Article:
Farmington’s “Seussical” was a Suessierific Family Production

By Becky Evans

I took my daughters to see Farmington City’s summer production of Seussical the Musical at the Farmington Arts Center and we all left singing and shaking our tail-feathers as wanna-be bird-girls.  As we learned more about the actors and actresses in this hometown production, we realized it was a show put on by families for families. Seussical follows a little boy named JoJo’s adventures in a town inhabited by Dr. Seuss characters including Horton the Elephant, Whos from Whoville, a General who is going to war with butter-side downers, Maysie the bird, a sour kangaroo, and many more.

Breanne Hendricks has worked tirelessly this summer as director and choreographer and it shows.  Derek Hendrick touches heartstrings with his on-pitch and sweet portrayal of Horton the Elephant caring for the Whos. Hendrick is also credited for designing and building the sets, which were lively and “Seussy.”  Rose Jenson costumed the show in a manner that defined who was who while allowing our imaginations to fill in the extra. Jenson is expressive and entertaining in her featured role as JoJo’s mother. She became involved in this production to spend extra time with her son this summer.

Hollie Lowell did a great job pulling big sound from a relatively small cast and her husband took turns alternating between the Cat in The Hat and the General along with the talented and extremely energetic Jason StowellAngie Burton rocks her part of the Sour Kangaroo with great facial expressions and dance moves although the sound cut out for some of her riffs and her vocal embellishments were hard to hear. Lowell’s daughter plays the bouncy young kangaroo and even looks related to Burton.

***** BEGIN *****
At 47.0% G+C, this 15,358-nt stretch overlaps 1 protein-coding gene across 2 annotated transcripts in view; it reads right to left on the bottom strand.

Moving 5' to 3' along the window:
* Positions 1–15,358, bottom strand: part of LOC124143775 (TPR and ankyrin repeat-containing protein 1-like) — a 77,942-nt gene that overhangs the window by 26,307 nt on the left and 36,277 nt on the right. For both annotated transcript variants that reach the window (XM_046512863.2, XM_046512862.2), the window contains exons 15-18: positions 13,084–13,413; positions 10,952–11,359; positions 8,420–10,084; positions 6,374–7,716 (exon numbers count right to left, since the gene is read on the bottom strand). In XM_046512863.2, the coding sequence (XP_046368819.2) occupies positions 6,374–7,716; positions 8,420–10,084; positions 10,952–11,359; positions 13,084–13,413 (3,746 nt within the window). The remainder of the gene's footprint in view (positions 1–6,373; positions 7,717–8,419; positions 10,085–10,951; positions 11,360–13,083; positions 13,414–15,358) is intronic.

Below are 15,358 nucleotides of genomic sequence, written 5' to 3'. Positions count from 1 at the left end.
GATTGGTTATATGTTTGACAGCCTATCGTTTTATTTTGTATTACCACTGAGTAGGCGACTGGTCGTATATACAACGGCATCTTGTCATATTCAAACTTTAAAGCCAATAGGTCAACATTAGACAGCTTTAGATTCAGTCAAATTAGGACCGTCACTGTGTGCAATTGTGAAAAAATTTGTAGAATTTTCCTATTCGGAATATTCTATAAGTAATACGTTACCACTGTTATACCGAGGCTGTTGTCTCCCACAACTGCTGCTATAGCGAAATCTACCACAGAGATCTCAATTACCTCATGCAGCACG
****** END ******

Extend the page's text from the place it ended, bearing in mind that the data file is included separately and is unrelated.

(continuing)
The actresses that stole the show in the hearts of my girls were the two bird girls: Lena Conatser as Maysie and Jamila Lowe as Gertrude.  Conaster’s energy was electric as she strutted and sang with confidence about her fabulous tail. Gertrude looks up to Maysie both literally and figuratively as she sets about trying to earn a tail like Maysie’s.  Although I would have liked to have heard her words more clearly during “All for You,” she sings with heart along with Horton in the “Finale” as they decide to care for Maysie’s egg together. It was a show-stopping moment when the egg hatches and an unusual creature is born. Ultimately, the powers of friendship, loyalty, family and community are challenged and emerge triumphant.

Seussical the Musical was a fun, uplifting show to bring the whole family to. Farmington’s production ran only one week, Aug 1-7 but if you would like to be involved in the next hometown production, they are having auditions for their fall dinner theatre Play On this Saturday, Aug 12 from 9:00 AM-12:00 PM at the Farmington Arts CenterKatie Evans is directing and is looking for 13 comedic adults to join in the fun.

Farmington City presented Seussical the Musical                                                       Farmington Arts Center, 120 South Main Street, Farmington, Utah 84025                   Aug 1-7, 2017  6:30 PM                                                                                                 Tickets: $7